Shared from the 2017-04-25 Chattanooga eEdition

CELEBRITIES | MOVIES | TV | MUSIC ENTERTAINMENT NEWS TELEVISION REVIEW

‘Handmaid’ tells tale of baby-making dystopia

Picture

HULU VIA THE ASSOCIATED PRESS

Elisabeth Moss portrays Offred in a scene from “The Handmaid’s Tale,” which premiers Wednesday on Hulu.

A decade ago, Elisabeth Moss began co-starring in “Mad Men,” which among other things was about how women were objectified and subjugated — in the past, the 1960s, the bad old days.

In Hulu’s spectacular “The Handmaid’s Tale,” Moss is Offred, a babymaking slave in the Republic of Gilead, which is what part of the United States (New England, roughly) has become after a fertility crisis and a theocratic coup. It’s set in a near future that looks like the 1600s.

“Mad Men” may have resonated with today, but it gave viewers the comfortable vantage of history, the reassurance that we had come a long way, baby. “The Handmaid’s Tale” argues — with an assist from current events — that progress is neither automatic nor irreversible.

“The Handmaid’s Tale,” based on the 1985 Margaret Atwood novel, is a cautionary tale, a story of resistance and a work of impeccable world-building. It is unflinching, vital and scary as hell.

Offred had another name, before she was seized as breeding stock, her husband killed and her young daughter taken by the state. Now she’s identified as the property of her “commander,” Fred Waterford (Joseph Fiennes). The name is a loaner. If Offred disappoints, she’ll be exiled to clean up radioactive waste with other “unwomen” until she dies, and another woman will be “of Fred.”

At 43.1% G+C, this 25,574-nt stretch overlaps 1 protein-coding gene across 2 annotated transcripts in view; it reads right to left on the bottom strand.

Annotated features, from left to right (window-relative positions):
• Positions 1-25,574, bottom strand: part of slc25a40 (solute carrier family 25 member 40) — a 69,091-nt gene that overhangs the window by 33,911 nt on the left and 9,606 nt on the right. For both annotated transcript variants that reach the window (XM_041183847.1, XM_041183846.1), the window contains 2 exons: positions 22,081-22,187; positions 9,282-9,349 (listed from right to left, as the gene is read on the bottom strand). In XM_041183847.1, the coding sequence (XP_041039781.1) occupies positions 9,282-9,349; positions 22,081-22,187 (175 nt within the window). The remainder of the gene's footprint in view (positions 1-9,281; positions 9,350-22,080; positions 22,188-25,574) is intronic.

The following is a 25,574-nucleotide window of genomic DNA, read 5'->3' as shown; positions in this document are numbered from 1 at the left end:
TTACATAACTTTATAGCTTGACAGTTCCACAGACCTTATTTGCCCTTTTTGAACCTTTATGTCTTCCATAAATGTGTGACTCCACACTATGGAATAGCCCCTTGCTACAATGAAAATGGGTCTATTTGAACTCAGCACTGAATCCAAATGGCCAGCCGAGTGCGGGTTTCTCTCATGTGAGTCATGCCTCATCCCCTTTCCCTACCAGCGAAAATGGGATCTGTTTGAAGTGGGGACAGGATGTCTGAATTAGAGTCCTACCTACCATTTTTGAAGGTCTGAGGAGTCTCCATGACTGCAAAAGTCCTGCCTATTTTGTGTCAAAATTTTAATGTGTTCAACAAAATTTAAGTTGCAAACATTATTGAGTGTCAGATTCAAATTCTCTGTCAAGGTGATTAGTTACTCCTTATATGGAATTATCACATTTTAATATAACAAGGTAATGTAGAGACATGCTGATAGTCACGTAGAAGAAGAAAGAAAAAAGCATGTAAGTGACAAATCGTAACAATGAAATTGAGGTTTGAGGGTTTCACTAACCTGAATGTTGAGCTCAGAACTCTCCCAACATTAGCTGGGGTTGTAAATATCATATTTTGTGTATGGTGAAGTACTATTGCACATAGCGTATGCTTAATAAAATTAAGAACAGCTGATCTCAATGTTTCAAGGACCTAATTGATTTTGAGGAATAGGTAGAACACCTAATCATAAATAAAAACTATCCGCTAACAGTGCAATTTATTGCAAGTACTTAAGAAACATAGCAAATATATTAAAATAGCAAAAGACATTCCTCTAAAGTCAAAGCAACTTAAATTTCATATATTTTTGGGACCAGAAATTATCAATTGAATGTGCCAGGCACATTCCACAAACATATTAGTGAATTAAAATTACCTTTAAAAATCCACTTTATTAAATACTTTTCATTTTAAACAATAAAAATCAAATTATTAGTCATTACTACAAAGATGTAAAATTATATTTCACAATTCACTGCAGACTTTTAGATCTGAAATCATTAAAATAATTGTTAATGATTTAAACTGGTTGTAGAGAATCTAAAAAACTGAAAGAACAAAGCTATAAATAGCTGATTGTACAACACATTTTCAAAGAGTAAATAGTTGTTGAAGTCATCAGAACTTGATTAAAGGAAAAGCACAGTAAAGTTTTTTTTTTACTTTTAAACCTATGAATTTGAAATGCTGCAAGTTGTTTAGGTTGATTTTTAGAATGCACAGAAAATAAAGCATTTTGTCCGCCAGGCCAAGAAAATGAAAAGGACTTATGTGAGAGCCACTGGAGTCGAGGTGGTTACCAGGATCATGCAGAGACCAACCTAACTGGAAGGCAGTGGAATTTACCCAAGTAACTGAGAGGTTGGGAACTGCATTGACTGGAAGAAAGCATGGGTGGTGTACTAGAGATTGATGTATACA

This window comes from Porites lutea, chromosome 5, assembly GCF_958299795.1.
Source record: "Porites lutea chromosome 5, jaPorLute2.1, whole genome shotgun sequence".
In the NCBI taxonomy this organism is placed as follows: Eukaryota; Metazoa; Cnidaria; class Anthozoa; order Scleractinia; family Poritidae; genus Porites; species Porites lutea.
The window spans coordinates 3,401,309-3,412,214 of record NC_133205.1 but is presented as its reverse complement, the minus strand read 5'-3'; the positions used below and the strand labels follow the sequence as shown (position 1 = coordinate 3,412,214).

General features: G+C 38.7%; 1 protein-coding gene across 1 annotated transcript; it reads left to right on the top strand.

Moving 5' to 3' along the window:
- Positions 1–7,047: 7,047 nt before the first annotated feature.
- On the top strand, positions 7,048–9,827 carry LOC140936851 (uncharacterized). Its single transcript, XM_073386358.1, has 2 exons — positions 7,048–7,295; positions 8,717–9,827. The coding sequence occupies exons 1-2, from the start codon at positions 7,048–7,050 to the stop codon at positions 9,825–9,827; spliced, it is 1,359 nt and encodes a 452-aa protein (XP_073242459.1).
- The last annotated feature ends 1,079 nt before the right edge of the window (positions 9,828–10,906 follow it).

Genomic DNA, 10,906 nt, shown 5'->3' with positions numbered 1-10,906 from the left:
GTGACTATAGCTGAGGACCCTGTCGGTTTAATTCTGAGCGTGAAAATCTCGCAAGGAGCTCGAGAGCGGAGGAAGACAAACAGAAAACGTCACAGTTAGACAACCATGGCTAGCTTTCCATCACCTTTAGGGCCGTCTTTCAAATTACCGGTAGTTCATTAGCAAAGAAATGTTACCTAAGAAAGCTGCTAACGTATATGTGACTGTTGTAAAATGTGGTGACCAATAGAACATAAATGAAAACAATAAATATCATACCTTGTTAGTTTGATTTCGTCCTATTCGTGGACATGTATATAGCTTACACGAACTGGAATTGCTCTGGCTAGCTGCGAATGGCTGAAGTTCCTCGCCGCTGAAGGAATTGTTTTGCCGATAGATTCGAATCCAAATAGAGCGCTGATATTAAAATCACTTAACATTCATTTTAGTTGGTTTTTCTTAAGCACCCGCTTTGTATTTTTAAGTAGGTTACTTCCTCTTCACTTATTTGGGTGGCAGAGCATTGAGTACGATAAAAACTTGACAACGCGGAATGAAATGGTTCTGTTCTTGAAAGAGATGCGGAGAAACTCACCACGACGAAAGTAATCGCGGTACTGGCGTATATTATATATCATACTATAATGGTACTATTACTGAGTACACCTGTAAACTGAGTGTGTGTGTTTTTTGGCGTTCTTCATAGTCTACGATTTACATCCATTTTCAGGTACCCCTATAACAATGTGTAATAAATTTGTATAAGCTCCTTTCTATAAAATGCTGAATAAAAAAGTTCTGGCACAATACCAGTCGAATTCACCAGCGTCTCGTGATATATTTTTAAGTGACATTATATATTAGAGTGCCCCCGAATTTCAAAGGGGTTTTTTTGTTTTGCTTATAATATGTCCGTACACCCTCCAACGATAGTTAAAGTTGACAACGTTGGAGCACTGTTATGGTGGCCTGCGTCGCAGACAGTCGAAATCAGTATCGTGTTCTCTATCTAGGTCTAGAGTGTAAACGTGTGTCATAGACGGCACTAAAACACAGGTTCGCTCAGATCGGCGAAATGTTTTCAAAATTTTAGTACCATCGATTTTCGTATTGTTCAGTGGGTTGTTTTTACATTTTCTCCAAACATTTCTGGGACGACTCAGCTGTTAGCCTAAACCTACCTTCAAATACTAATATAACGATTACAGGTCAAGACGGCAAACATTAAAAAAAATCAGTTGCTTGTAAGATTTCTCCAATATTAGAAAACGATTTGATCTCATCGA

Her days are spent running errands in a commissary where the goods are labeled with pictures (because women should not read), or sitting quietly in a bedroom with shatterproof windows (so she can’t slash her wrists with a shard of glass). On “ceremony” nights, she mechanically copulates with the Commander while lying in the lap of his infertile wife, Serena Joy (Yvonne Strahovski).

The ritual, borrowed from the biblical story of Bilhah and Rachel, emphasizes that Offred is nothing more than a womb. So does her uniform: her face hidden by a bonnet, her form draped in a dress the red of menstrual blood and childbirth. (The costume design, by Ane Crabtree, is almost a character in itself.)

This is a dark story. That it’s not oppressive is a testament to the deft adaptation and, especially, Moss’ layered performance.

Gilead is a tyranny of nostalgia, a rape culture that denounces the previous society — ours — for degrading women with pornography. It controls women by elevating them, fetishizing motherhood, praising femininity, but defining it in terms of service to men and children.

The most terrifying parts of “The Handmaid’s Tale” are the flashbacks, to a time very much like ours.

Before the coup, Offred has freedom, a job, Uber. Then things start to change — little things. Women are having trouble conceiving. The government becomes more reactionary. One day, a coffee shop clerk, unprovoked, calls her and her best friend, Moira (Samira Wiley), “sluts.”

Something primal and angry is awakening. Some people are exhilarated: Finally, they can say what’s on their minds, without the PC thought police cracking down! The show also is attentive to how progressive men can back-burner the concerns of women. Offred’s husband, Luke (O-T Fagbenle), for instance, is convinced the craziness is bound to blow over.

It doesn’t.

An intermediate layer of flashbacks finds Offred, Moira and a class of future handmaids at a reeducation center being indoctrinated, with homilies and a cattle prod, by Aunt Lydia (a coolly imperious Ann Dowd). “This may not seem ordinary to you right now,” she tells them. “But after a time it will.”

The line is terrifying, because it rings so true. You may not believe that anyone, in real life, is actually Making America Gilead Again. But this urgent “Handmaid’s Tale” is not about prophecy. It’s about process, the way people will themselves to believe the abnormal is normal, until one day they look around and realize these are the bad old days.

See this article in the e-Edition Here